Introducing our latest book Dark Mountain: Issue 25!

We are thrilled to announce the publication of our twenty-fifth book, available now from our online shop. Our Spring 2024 issue is a hardback anthology of non-fiction, fiction, poetry, interviews and artwork from around the world, inspired by the struggle for land rights, and by the living land itself. Over the next few weeks we'll be sharing some excerpts from the book to give you a sense of its depth and richness. Today we bring you the editorial and cover artwork by David McGlynn.

Editorial: the Living Land

Last year, Global Witness reported that 1,910 land defenders were murdered in the past decade, the equivalent of one person every other day. The vast majority of these killings occurred in Latin America, and over a third of the victims were Indigenous – despite the fact that Indigenous people comprise only 5% of the world’s population.

What they gave their lives for – ‘land’ – seems such a simple word, often used with no thought to its meaning. Land is the ground beneath our feet, but it is so much more than that, and to act in its defence is to fight for many things: for the right to access food and water; for the existence of other beings, of rivers, mountains, lakes and trees; for the right to build a home, or to live without one; for the right to walk and sleep where you please; for connection and imagination; to resist invasion. 

In an age of techno-utopian visions of artificial intelligence and virtual realities, as billionaires launch rockets to seek a future in the stars, we are often encouraged to think of land as anachronistic, dirty, irrelevant to our civilised needs. But this is delusional. Land is everything.

Land defenders know this. It is why, on capitalism’s current frontiers, they are being murdered. From countries in which land expropriation is at its most nakedly violent, we can retrace the extractive threads back to colonialism’s birthplaces, where the struggles look different but are ultimately connected. 

In the UK, where we have edited this book, the theft was carried out so long ago that we have forgotten what we have lost. The land around us is gated and fenced, off limits to all but a few. The past couple of years have brought this loss into sharp focus, after a millionaire landowner successfully overturned the right to ‘wild’ camp on Dartmoor, the only place in England with a recognised right to do so. The response was outraged and inventive. Organisations like Right to Roam and The Stars are for Everyone organised protests and mass trespasses, and summoned Old Crockern, guardian spirit of the moor, to stalk the land once again and bring justice to the greedy.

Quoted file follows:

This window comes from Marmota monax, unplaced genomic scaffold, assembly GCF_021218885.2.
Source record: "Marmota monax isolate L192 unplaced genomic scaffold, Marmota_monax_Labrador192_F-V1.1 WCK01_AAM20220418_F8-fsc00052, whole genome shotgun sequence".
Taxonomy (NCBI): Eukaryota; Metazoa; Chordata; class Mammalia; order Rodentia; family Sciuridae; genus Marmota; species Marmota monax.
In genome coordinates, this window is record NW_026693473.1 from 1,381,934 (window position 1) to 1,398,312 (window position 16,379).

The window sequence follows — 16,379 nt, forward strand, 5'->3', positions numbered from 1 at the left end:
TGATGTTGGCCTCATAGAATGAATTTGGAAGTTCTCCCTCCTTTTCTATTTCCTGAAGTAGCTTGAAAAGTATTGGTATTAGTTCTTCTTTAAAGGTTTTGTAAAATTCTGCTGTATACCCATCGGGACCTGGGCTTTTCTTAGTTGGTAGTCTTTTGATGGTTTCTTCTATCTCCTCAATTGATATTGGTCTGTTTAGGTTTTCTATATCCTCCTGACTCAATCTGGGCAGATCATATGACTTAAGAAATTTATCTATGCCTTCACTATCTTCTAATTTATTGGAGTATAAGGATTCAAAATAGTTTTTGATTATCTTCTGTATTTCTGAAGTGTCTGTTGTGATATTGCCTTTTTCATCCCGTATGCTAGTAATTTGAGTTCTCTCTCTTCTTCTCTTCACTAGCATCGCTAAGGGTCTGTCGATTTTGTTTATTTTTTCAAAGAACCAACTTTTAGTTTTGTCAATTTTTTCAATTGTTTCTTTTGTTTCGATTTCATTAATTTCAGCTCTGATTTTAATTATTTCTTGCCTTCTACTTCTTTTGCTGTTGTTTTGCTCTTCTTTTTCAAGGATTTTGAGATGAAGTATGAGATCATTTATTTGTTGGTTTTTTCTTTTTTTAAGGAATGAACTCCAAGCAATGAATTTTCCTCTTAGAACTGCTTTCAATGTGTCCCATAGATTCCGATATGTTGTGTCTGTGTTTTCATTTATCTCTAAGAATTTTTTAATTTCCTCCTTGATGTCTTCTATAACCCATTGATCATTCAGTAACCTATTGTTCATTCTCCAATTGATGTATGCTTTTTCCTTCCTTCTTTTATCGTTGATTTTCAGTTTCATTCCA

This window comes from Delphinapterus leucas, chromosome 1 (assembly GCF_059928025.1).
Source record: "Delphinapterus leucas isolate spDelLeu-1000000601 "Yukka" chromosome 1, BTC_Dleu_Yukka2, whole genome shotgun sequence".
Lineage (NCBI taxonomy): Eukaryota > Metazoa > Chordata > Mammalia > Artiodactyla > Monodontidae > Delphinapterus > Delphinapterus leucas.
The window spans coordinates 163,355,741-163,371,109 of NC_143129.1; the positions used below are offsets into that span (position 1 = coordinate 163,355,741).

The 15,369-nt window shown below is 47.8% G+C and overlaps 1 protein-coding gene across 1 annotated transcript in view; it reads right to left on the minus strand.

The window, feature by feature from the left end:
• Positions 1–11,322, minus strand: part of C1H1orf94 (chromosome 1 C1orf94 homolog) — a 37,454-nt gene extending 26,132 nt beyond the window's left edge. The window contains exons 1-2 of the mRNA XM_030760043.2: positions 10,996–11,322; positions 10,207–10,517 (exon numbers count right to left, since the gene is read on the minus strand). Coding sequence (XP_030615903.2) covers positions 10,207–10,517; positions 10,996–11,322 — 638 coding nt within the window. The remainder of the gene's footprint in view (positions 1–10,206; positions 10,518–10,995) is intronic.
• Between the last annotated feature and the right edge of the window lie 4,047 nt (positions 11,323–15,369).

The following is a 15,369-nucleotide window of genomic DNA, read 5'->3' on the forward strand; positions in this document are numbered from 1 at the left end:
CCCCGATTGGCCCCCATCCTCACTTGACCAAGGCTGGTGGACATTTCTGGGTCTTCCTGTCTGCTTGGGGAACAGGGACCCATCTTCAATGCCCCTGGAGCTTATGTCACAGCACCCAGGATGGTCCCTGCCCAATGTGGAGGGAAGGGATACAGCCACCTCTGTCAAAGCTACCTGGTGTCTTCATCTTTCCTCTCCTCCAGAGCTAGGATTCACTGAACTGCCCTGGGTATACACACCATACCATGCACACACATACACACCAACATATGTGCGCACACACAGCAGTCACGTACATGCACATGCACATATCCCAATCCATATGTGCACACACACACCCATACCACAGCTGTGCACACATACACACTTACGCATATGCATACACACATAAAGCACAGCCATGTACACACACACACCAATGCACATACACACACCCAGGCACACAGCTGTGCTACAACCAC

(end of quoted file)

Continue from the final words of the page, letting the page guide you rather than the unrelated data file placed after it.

Inflected by the mythical, this upsurge of grassroots activism draws on deep sources: from medieval peasant uprisings against the enclosures of common land, and the struggles of Diggers and Levellers during the English Civil War, to the resistance of Scottish crofters to the Highlands Clearances. It is an echo, or continuation, of the Kinder Scout trespass of 1932 – which paved the way for the UK’s first National Parks – the anti-roads protests of the 1990s, and the Occupy movement of the 2010s, a response to the predations of finance capital upon the public realm. These revolts are as different in character as a mountain from a moor, or a forest from a fen. But they spring from the same well of intuition: that the land makes us what we are. That we have never been separate from it. That despite our supposed modernity, we are the land.

The land makes us what we are. We have never been separate from it. Despite our supposed modernity, we are the land.

Dark Mountain: Issue 25 gathers voices from Cameroon to Mexico, from Portugal to Palestine, from Singapore to the Oxfordshire stockbroker-belt. Ahmad Al-Bazz and Juman Simaan walk us through the day-to-day reality of obstructed movement around the West Bank, and their practice of resisting by continuing to travel, despite the occupation. In the Democratic Republic of the Congo, Murairi Bakihanaye Janvier writes of true groundedness in the act of laying the bones of his ancestors in the earth. Sophia Pickles connects the story of her Ukrainian grandparents’ flight from Stalin to Russia’s current war, and her work of bearing witness to the consequences of unceasing mineral extraction. Tabitha Pope designs Tŷ Unnos, a house that can be built in a night to outwit the landlord in Wales, just as the shantytown dwellers did in Sara Pereira’s piece about a revolutionary Lisbon.